The quest to detect and study gravitational waves with the NSF-funded Laser Interferometer Gravitational-Wave Observatory (LIGO) is now in the fourth month of its first sustained science run since achieving its promised design sensitivity, project personnel announced at the annual meeting of the American Association for the Advancement of Science (AAAS).
Fully operational since 2005, LIGO is a facility for the detection of cosmic gravitational waves and for scientific research using those waves as an astronomical tool for better understanding the cosmos. LIGO operates observatories at Hanford, Washington, and Livingston Parish, Louisiana. The project was designed and is operated by the California Institute of Technology and Massachusetts Institute of Technology, with funding from the National Science Foundation. Research is carried out by the LIGO Scientific Collaboration, a group of 500 scientists at universities around the U.S. and in 8 foreign countries.
At a press breakfast on Sunday, February 21, Michael Turner of the National Science Foundation and Professor Gabriela GonzÃ¡lez of Louisiana State University discussed recent milestones of the LIGO project. These include an update on the current status of LIGO, the current 18-month science run that began in November 2005, and the plan for the next generation of LIGO.
The breakfast is a sponsored networking and information opportunity for reporters, and is supported by the National Science Foundation and LIGO.
During the breakfast, NSF will screen its new video production, titled "Einstein's Messengers," a 20-minute documentary about LIGO. Designed especially for the general public, the documentary examines how LIGO will be able to observe the incredibly tiny ripples in space-time that are gravitational waves, and so open a new window on the universe. Free DVD copies of the documentary will be available for reporters.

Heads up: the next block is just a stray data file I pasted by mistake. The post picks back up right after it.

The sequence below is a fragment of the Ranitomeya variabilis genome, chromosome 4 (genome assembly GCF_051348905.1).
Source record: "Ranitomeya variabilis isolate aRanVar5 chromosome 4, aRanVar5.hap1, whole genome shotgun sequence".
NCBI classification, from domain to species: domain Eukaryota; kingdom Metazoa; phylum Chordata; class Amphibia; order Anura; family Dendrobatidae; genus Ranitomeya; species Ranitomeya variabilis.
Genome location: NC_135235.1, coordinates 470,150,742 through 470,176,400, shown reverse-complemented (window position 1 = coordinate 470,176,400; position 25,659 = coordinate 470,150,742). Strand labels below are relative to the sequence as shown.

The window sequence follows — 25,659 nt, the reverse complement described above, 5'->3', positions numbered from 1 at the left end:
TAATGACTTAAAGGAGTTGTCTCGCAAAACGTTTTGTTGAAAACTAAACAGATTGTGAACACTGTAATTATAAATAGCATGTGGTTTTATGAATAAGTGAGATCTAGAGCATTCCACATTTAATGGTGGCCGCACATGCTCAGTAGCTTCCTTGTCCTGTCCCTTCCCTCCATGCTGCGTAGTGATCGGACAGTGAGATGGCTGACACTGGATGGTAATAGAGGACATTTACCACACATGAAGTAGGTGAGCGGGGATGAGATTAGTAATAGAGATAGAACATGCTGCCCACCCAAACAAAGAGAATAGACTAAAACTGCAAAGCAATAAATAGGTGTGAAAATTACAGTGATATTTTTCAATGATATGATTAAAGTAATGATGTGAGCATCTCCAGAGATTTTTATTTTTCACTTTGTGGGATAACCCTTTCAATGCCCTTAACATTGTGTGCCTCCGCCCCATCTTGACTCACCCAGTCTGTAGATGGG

According to Jay Marx, the executive directorÂ¬-designate of LIGO, earlier science runs have already led to new knowledge about the cosmos, including limits on the deformation of spinning neutron stars; on the amount of gravitational radiation emitted by two merging neutron stars, or black holes; and on remnant gravitation radiation left over from the Big Bang.
Now that the LIGO is sensitive enough to detect changes in distance a mere thousandth the diameter of a proton, Marx adds, the science return should be even greater. Recent results from the Swift satellite pinpointing the location of short gamma-ray bursts (GRBs) have also heightened astronomers' interest in the results from LIGO's current observational run.
The current 18-month science run could lead to even more important discoveries, and if nature is very kind, to the first direct detection of gravitational radiation since Albert Einstein predicted the phenomenon's existence in 1916. "This run will allow us to accumulate substantial amounts of data with the instruments operating at their design sensitivity, and so should produce many new and interesting insights," says Marx, who will also attend the press breakfast.
In addition to serving as a new and unique astrophysical observatory, LIGO will also be used to delve into the fundamental nature of gravity, hence serving both the physics and astronomy communities. Also, depending on the nature of the gravitational background left over from the Big Bang, the project could eventually allow for an observation of the universe in its first few milliseconds.
GonzÃ¡lez is an associate professor of physics at LSU, the closest major research university to the LIGO Livingston facility. She is a founding member of the LIGO Scientific Collaboration, and has been closely involved in the commissioning of the Livingston detector, particularly in matters pertaining to alignment sensing and control.
Her group at LSU has worked on the data-taking science runs, and she is a co-leader of one of the four data analysis groups in the collaboration.
Turner is an assistant director of the NSF and heads the Mathematical and Physical Sciences Directorate.
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